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By C. Glenn

Tracing the history of Native American education in North the US, this booklet emphasizes elements in society at large – and infrequently within indigenous groups – which led to Native American children being break away the white majority. Charles Glenn examines the evolving assumptions approximately race and tradition as utilized to education, the reactions of oldsters and tribal management within the usa and Canada, and the symbolic in addition to sensible function of indigenous languages and of efforts to take care of them.

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37 Not all Indian peoples became wards of government in the full sense; the “Five Civilized Nations,” in particular, were able with considerable success to maintain semi-independent status with an elaborated tribal government and a range of institutions similar to those of white society. indd 38 5/4/2011 8:58:26 AM CHAPTER 5 The “Five Civilized Nations” P erhaps the earliest instance of European-style schooling controlled by an Indian people was among the Cherokee. After several decades of government-funded missionary schools, the Treaty of 1835 provided an annual sum of $16,000 a year from the federal government to support Cherokee public schools.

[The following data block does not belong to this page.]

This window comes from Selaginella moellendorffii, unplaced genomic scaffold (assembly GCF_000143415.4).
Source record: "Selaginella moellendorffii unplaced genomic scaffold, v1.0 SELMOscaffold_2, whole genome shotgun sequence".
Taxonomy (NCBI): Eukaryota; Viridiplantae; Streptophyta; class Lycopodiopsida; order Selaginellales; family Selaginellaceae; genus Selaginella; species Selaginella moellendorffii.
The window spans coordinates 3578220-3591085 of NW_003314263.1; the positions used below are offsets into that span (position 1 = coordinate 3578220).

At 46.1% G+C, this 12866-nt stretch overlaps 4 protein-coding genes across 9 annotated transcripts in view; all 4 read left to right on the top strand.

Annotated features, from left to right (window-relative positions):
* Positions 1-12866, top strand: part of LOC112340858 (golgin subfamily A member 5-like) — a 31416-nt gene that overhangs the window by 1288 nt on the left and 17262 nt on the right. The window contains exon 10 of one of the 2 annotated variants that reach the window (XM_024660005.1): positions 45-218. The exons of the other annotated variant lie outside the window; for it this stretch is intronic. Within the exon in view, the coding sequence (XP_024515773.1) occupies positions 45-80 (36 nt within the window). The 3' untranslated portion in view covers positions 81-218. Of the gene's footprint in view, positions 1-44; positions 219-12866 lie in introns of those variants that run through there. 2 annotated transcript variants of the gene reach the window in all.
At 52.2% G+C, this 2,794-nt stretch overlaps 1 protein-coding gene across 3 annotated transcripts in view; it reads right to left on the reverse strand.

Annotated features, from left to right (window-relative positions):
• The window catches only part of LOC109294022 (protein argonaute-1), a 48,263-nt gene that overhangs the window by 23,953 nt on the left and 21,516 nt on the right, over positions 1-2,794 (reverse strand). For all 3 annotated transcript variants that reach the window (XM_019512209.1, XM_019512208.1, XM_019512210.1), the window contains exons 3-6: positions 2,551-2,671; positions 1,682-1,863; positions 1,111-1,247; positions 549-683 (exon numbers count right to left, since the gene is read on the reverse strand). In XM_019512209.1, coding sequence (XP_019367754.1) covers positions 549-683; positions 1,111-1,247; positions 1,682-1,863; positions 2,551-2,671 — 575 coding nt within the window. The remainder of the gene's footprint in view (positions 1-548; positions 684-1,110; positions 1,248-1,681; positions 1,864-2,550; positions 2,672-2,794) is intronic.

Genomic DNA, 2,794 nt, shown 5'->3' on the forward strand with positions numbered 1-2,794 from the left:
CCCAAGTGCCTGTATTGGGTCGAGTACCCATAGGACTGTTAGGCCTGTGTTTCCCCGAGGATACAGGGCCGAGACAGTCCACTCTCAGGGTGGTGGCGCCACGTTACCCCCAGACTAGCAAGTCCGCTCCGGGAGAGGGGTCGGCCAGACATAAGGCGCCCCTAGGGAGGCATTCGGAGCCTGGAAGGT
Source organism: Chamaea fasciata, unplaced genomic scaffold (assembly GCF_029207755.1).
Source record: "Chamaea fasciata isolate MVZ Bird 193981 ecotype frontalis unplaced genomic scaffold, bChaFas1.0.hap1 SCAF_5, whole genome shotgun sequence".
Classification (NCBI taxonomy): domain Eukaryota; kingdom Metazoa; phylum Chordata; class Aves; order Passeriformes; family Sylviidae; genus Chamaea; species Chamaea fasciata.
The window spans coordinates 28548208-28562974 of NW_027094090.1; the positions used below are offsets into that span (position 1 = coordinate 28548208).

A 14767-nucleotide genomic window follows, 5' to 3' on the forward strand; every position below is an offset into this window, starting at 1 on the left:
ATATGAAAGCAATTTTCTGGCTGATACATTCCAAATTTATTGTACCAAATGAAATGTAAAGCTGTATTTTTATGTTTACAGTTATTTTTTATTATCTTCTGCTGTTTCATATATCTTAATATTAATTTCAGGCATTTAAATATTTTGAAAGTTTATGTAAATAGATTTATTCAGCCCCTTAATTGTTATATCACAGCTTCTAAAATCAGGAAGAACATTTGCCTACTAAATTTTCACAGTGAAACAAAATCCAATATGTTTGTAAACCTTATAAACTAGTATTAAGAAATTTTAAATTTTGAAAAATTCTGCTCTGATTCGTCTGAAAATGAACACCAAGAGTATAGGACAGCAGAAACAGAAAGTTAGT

5 Though several different strategies were employed to turn Indian children into French or English men and women, they were with very few exceptions unsuccessful. “Little by little, there was a realization on the part of the educators that Amerindian cultures were not easily eradicated, that traditional beliefs were well rooted, and that the colonial environment favoured many of the Amerindian customs and practices. . indd 20 3/29/2011 11:16:40 AM Making Christians ● 21 Despite various good intentions, the results were meager; Indians “refused to fall into settled ways of life .

What seem a straightforward goal from the perspective of Paris or London or Washington was not so simple to implement; all too often the good intentions did not take into account that the natives had their own goals, which seldom included welcoming a radically different worldview and manner of life, and that the complete absence of the native peoples often seemed more desirable to settlers than their converted presence. ”1 To this end, members of Catholic religious orders worked among Huron, Micmac, and other Indian peoples in the seventeenth century.

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